SPSS25.0 software was used for statistical analysis. The learning curve is drawn using R software version 4.1.2. Measurement data conforming to the normal distribution use \(\left(\overline{x}\pm s\right)\) representation, and t- test was used for comparison between groups. Measurement data with non-normal distributions were represented by M(Q1,Q3), and the rank sum test was used for comparison between groups. Frequency data (classified data) is represented by the number of cases (%), and comparison between groups using \({x}^{2}\) test or Fisher's exact probability method. All results were considered statistically significant with P < 0.05.


General information: Out of the 120 patients who underwent laparoscopic pancreatoduodenectomy, 69 were male and 51 were female, with an average age of (59.5 ± 8.9) years. A total of 25 patients were diagnosed with pancreatic cancer. It is noteworthy that no conversion to laparotomy was performed during the procedure. For further details, please refer to Table 1.

Table 1 Basic clinical features and baseline of patients with LPD

Results of the CUSUM learning curve analysis: Surgical times and intraoperative blood loss were statistically compiled for 120 patients. The cumulative sum (CUSUM) was determined using a summation approach, as detailed in Figs. 1 and 2. Following the formula: \(\mathrm{CUSUM}={\sum }_{\text{i=1}}^{\text{n}}\text{(Xi-u)}\). A curve was plotted with the surgical sequence number on the x-axis and the CUSUM value on the y-axis. The surgical time curve reached its peak at the 35th case, while the curve for intraoperative blood loss stabilized around the 30th case and was considered proficiently mastered by the 60th case. These findings closely mirror the results derived from the surgical time data. Taking the 35th case as a milestone, cases 1–35 are categorized as the LPD learning and improvement phase, whereas cases from the 35th onward are viewed as the proficient application phase.

Fig. 1
figure 1

CUSUM learning curve of operative time

Fig. 2
figure 2

CUSUM learning curve of intraoperative blood loss

Comparison of general data in the two stages: General data in the two stages, including gender, age, admission symptoms, hypertension, diabetes, smoking history, drinking history and postoperative pathological types, were not statistically significant, as shown in Table 2.

Table 2 Comparison of general data of patients in the two stages

Comparison of perioperative effects between the two stages:

In the LPD Learning Improvement Stage, the days from postoperative to discharge were 19, the operation time was 376.9 ± 48.2 min, and the intraoperative blood loss was 375 ml. The rates of Grade B and C pancreatic fistula were 20.0% and 8.6%, respectively.

In contrast, during the Proficient Application Stage, the days from postoperative to discharge reduced to 15, the operation time shortened to 294.4 ± 18.7 min, and the intraoperative blood loss decreased to 241 ml. The rates of Grade B and C pancreatic fistula reduced to 7.1% and 3.5%, respectively.

There were significant differences in days to discharge, operation time, intraoperative blood loss, and pancreatic fistula rates between the two stages (P < 0.05). However, biliary fistula, gastrointestinal fistula, gastroparesis, postoperative bleeding, reoperation, and perioperative death showed no significant differences between the groups (P > 0.05). Detailed data can be found in Table 3.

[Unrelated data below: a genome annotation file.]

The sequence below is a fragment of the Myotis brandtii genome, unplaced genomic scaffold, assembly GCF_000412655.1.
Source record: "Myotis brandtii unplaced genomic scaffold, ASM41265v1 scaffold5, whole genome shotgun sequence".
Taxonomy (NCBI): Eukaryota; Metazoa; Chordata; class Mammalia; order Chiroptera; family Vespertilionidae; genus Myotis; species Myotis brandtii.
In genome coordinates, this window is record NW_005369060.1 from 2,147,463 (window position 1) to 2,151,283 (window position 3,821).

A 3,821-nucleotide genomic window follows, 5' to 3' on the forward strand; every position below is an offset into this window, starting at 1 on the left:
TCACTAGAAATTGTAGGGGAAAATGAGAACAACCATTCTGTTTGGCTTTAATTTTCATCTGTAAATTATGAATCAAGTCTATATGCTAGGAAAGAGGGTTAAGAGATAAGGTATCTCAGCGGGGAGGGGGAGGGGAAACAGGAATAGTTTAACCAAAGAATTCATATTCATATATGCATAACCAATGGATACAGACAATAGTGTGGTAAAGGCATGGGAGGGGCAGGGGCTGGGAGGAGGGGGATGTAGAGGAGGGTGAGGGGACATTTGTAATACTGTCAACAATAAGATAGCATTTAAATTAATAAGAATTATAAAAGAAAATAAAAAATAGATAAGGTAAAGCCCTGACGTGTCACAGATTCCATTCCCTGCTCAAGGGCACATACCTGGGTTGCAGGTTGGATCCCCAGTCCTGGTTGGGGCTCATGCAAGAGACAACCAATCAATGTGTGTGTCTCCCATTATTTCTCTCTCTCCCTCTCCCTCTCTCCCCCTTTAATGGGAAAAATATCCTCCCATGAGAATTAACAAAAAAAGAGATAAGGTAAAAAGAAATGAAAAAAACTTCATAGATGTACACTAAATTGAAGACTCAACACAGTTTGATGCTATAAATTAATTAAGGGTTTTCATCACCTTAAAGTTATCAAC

Table 3 Comparison of perioperative effects between the two stages


After extensive development, endoscopic surgery has become a widely used treatment for tumors in various organs, with recognized safety and advantages. LPD was first published in 1994, but its development has been relatively slow. In recent years, LPD has been widely performed in major medical centers, but its safety remains controversial, and there is no consensus reached in clinical practice due to frequent anastomotic reconstructions, critical postoperative complications, concerns about a lack of radical curative effect in malignant tumors, and limitations in endoscopy technology [16]. While our study aligns with previous findings on the challenges and benefits of LPD, it offers unique insights into the learning curve associated with this procedure [17, 18]. Our data indicates a clear learning curve for surgeons undertaking LPD. This observation resonates with the findings of Jennifer F Tseng, who noted improvement in operation time and other parameters after surgeons accumulated experience with 60 PD cases [19]. However, it's important to highlight that our study observed this learning curve in the context of a single center, possibly leading to variations in outcomes compared to multi-center studies. Mohamed Abdelgadir Adam pointed out that the incidence of postoperative perioperative complications such as pancreatic fistula and postoperative bleeding in the LPD group was higher than that in the OPD group [20], possibly because the surgeons had not yet crossed the learning curve.

Studies both domestic and international reveal varying learning curves across different centers. Some centers have indicated a case number of 40 throughout the learning curve [21], while others point to multi-center studies with a case number of 49, where postoperative pancreatic fistula incidence appears to decrease at different stages of the learning curve [9]. Currently, an increasing number of medical centers are interested in performing laparoscopic pancreaticoduodenectomy (LPD), resulting in a rise in the number of procedures executed annually. However, the procedure remains challenging and carries potential risks. Acknowledging the presence of a learning curve is pivotal in guiding surgeons to progress from skill enhancement to mastery. While numerous studies have been conducted on LPD learning curves both domestically and internationally, few offer reference significance for individual centers or surgeons. Additionally, most studies involve surgeons with limited experience in laparoscopic surgery prior to LPD, potentially due to a shortage of high-volume research centers. There is a scarcity of data on the learning curve for LPD performed by surgeons with thousands of prior laparoscopic surgeries. This may explain why the surgeon in the current study required fewer procedures to surmount the learning curve and signifies that having adequate laparoscopic surgical experience can potentially shorten the learning curve before performing LPD. Variations in patient demographics, perioperative care protocols, and hospital levels may cause learning curves to differ among centers. A critical observation from our study was the influence of a surgeon's prior experience in laparoscopic surgeries on the learning curve of LPD. Our data suggests that surgeons with extensive laparoscopic experience might require fewer procedures to navigate the LPD learning curve efficiently. This finding underscores the value of comprehensive laparoscopic training for surgeons venturing into more complex procedures like LPD.